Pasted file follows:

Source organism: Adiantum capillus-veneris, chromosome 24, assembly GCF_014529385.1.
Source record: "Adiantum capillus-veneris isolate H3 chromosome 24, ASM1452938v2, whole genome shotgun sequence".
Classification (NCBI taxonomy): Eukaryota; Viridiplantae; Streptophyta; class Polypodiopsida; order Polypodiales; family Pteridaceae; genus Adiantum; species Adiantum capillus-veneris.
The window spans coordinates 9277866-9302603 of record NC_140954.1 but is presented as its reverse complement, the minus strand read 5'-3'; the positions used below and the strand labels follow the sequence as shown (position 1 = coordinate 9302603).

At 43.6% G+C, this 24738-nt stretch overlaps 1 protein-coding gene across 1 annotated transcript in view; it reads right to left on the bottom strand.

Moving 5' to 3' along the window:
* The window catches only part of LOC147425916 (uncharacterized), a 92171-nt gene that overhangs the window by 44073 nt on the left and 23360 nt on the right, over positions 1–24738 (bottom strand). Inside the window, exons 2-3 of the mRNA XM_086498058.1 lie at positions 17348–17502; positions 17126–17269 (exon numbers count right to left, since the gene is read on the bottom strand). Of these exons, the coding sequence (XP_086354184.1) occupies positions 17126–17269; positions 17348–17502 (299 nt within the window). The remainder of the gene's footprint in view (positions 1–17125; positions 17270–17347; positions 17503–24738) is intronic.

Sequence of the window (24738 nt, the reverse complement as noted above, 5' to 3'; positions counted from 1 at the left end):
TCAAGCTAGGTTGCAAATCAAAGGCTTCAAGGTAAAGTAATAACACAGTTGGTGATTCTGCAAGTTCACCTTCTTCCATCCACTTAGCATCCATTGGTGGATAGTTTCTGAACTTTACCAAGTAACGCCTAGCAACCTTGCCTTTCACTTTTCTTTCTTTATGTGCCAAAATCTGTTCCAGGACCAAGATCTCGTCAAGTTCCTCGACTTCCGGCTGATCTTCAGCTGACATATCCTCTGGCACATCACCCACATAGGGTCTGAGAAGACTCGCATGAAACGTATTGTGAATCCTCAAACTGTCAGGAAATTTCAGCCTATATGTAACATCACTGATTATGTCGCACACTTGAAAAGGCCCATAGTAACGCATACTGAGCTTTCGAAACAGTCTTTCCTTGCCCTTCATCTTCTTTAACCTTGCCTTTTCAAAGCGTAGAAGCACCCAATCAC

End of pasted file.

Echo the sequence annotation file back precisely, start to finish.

Source organism: Adiantum capillus-veneris, chromosome 24, assembly GCF_014529385.1.
Source record: "Adiantum capillus-veneris isolate H3 chromosome 24, ASM1452938v2, whole genome shotgun sequence".
Classification (NCBI taxonomy): Eukaryota; Viridiplantae; Streptophyta; class Polypodiopsida; order Polypodiales; family Pteridaceae; genus Adiantum; species Adiantum capillus-veneris.
The window spans coordinates 9277866-9302603 of record NC_140954.1 but is presented as its reverse complement, the minus strand read 5'-3'; the positions used below and the strand labels follow the sequence as shown (position 1 = coordinate 9302603).

At 43.6% G+C, this 24738-nt stretch overlaps 1 protein-coding gene across 1 annotated transcript in view; it reads right to left on the bottom strand.

Moving 5' to 3' along the window:
* The window catches only part of LOC147425916 (uncharacterized), a 92171-nt gene that overhangs the window by 44073 nt on the left and 23360 nt on the right, over positions 1–24738 (bottom strand). Inside the window, exons 2-3 of the mRNA XM_086498058.1 lie at positions 17348–17502; positions 17126–17269 (exon numbers count right to left, since the gene is read on the bottom strand). Of these exons, the coding sequence (XP_086354184.1) occupies positions 17126–17269; positions 17348–17502 (299 nt within the window). The remainder of the gene's footprint in view (positions 1–17125; positions 17270–17347; positions 17503–24738) is intronic.

Sequence of the window (24738 nt, the reverse complement as noted above, 5' to 3'; positions counted from 1 at the left end):
TCAAGCTAGGTTGCAAATCAAAGGCTTCAAGGTAAAGTAATAACACAGTTGGTGATTCTGCAAGTTCACCTTCTTCCATCCACTTAGCATCCATTGGTGGATAGTTTCTGAACTTTACCAAGTAACGCCTAGCAACCTTGCCTTTCACTTTTCTTTCTTTATGTGCCAAAATCTGTTCCAGGACCAAGATCTCGTCAAGTTCCTCGACTTCCGGCTGATCTTCAGCTGACATATCCTCTGGCACATCACCCACATAGGGTCTGAGAAGACTCGCATGAAACGTATTGTGAATCCTCAAACTGTCAGGAAATTTCAGCCTATATGTAACATCACTGATTATGTCGCACACTTGAAAAGGCCCATAGTAACGCATACTGAGCTTTCGAAACAGTCTTTCCTTGCCCTTCATCTTCTTTAACCTTGCCTTTTCAAAGCGTAGAAGCACCCAATCAC